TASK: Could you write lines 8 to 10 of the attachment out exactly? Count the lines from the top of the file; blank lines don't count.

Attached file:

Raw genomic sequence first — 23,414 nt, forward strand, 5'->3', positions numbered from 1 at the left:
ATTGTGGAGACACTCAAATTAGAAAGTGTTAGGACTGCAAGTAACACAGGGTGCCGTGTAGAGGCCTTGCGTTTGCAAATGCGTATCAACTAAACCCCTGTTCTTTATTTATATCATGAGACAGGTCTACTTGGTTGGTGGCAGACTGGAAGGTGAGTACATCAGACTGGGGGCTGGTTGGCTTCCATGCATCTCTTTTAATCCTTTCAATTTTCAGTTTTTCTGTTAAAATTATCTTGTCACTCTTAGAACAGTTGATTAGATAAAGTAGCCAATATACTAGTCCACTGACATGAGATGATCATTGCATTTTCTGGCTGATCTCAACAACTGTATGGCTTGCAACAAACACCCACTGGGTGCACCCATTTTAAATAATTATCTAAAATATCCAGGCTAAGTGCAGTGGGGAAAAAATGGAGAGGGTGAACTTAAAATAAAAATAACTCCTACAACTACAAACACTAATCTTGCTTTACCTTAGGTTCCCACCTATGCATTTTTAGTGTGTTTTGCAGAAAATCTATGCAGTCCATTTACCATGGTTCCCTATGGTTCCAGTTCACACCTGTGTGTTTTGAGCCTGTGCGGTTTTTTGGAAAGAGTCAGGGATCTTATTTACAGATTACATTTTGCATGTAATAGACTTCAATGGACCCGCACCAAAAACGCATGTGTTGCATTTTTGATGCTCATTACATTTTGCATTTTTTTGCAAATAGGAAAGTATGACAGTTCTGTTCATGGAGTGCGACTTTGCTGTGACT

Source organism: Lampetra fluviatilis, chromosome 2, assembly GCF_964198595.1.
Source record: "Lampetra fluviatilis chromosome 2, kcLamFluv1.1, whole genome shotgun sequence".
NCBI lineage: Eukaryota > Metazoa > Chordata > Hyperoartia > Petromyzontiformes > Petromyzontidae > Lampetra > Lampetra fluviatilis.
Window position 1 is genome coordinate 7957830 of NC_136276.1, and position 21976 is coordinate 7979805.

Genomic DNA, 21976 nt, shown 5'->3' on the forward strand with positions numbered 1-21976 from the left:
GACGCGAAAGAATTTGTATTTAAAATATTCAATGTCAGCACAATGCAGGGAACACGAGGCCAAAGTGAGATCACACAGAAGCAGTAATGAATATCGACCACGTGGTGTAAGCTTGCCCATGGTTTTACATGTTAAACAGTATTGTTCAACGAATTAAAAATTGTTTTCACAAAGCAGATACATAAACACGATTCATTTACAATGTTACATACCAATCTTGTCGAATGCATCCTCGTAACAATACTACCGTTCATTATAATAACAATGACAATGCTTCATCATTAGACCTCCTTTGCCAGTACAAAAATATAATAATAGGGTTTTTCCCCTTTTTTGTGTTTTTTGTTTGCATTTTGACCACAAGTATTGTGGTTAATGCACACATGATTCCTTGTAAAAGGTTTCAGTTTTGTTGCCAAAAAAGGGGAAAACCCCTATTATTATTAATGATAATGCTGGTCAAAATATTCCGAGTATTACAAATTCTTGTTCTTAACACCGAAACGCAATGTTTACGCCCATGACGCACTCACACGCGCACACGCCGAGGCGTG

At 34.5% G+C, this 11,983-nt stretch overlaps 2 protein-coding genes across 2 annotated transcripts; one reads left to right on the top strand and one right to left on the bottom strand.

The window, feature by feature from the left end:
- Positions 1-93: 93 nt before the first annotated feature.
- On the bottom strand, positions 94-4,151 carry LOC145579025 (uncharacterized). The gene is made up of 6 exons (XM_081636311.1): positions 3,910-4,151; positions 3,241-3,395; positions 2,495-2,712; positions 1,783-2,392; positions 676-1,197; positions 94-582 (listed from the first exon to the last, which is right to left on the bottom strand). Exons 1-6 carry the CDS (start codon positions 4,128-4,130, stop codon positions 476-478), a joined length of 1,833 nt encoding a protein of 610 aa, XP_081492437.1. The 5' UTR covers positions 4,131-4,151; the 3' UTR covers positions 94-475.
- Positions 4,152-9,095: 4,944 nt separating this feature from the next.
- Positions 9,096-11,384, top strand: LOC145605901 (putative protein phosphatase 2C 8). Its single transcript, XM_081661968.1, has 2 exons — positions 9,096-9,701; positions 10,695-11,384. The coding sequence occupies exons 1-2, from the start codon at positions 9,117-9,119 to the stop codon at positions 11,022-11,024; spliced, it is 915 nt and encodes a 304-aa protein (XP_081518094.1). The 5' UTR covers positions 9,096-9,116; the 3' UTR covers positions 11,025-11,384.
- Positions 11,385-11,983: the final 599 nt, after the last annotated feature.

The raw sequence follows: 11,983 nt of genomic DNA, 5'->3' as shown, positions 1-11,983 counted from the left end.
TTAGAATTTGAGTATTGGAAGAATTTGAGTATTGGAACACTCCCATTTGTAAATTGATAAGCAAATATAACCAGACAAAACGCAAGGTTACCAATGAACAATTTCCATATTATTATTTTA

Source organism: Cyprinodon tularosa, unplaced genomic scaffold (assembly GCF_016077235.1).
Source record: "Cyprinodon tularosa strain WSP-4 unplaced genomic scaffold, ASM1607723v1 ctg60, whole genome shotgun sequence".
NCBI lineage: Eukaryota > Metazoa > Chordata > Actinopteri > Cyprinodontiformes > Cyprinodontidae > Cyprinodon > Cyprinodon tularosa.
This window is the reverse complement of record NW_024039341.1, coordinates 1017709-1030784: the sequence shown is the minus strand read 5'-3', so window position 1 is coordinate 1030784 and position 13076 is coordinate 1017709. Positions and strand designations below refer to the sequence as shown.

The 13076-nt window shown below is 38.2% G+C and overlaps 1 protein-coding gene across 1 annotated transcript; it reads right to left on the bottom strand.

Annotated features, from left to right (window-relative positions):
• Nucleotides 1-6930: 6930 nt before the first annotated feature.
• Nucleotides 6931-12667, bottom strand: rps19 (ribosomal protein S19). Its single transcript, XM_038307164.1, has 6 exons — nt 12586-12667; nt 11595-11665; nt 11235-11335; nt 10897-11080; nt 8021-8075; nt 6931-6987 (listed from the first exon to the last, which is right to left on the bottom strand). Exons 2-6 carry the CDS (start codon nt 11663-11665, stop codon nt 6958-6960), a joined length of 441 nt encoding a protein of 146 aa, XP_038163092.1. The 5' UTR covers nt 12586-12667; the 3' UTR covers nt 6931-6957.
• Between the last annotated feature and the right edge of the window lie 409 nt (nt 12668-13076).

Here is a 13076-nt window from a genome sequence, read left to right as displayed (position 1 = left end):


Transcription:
GACGCGAAAGAATTTGTATTTAAAATATTCAATGTCAGCACAATGCAGGGAACACGAGGCCAAAGTGAGATCACACAGAAGCAGTAATGAATATCGACCACGTGGTGTAAGCTTGCCCATGGTTTTACATGTTAAACAGTATTGTTCAACGAATTAAAAATTGTTTTCACAAAGCAGATACATAAACACGATTCATTTACAATGTTACATACCAATCTTGTCGAATGCATCCTCGTAACAATACTACCGTTCATTATAATAACAATGACAATGCTTCATCATTAGACCTCCTTTGCCAGTACAAAAATATAATAATAGGGTTTTTCCCCTTTTTTGTGTTTTTTGTTTGCATTTTGACCACAAGTATTGTGGTTAATGCACACATGATTCCTTGTAAAAGGTTTCAGTTTTGTTGCCAAAAAAGGGGAAAACCCCTATTATTATTAATGATAATGCTGGTCAAAATATTCCGAGTATTACAAATTCTTGTTCTTAACACCGAAACGCAATGTTTACGCCCATGACGCACTCACACGCGCACACGCCGAGGCGTG

At 34.5% G+C, this 11,983-nt stretch overlaps 2 protein-coding genes across 2 annotated transcripts; one reads left to right on the top strand and one right to left on the bottom strand.

The window, feature by feature from the left end: